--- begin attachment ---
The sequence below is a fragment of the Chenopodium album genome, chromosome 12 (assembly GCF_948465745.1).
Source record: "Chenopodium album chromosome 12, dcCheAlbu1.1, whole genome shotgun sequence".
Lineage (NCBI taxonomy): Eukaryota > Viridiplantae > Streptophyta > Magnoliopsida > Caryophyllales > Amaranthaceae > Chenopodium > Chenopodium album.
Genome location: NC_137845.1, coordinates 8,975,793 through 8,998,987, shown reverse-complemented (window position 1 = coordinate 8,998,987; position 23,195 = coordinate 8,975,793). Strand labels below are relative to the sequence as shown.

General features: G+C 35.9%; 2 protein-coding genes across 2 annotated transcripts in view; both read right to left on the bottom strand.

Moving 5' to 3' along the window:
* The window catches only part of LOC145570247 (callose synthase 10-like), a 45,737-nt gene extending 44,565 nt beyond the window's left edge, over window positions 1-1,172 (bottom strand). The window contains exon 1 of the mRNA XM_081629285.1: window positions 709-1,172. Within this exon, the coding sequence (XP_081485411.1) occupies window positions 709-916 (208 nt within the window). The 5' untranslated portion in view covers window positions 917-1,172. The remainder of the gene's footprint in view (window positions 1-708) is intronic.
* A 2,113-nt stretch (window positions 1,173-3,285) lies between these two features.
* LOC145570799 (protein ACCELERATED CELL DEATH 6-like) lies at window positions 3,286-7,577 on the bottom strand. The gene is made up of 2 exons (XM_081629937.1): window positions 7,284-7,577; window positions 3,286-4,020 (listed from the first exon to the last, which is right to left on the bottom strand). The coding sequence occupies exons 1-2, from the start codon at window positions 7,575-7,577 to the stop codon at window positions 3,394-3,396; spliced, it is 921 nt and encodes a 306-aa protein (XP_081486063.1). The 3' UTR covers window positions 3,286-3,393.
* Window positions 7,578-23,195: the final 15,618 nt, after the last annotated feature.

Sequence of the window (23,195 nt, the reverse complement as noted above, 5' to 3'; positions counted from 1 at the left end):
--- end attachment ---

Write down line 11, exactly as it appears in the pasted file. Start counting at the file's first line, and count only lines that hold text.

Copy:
Sequence of the window (23,195 nt, the reverse complement as noted above, 5' to 3'; positions counted from 1 at the left end):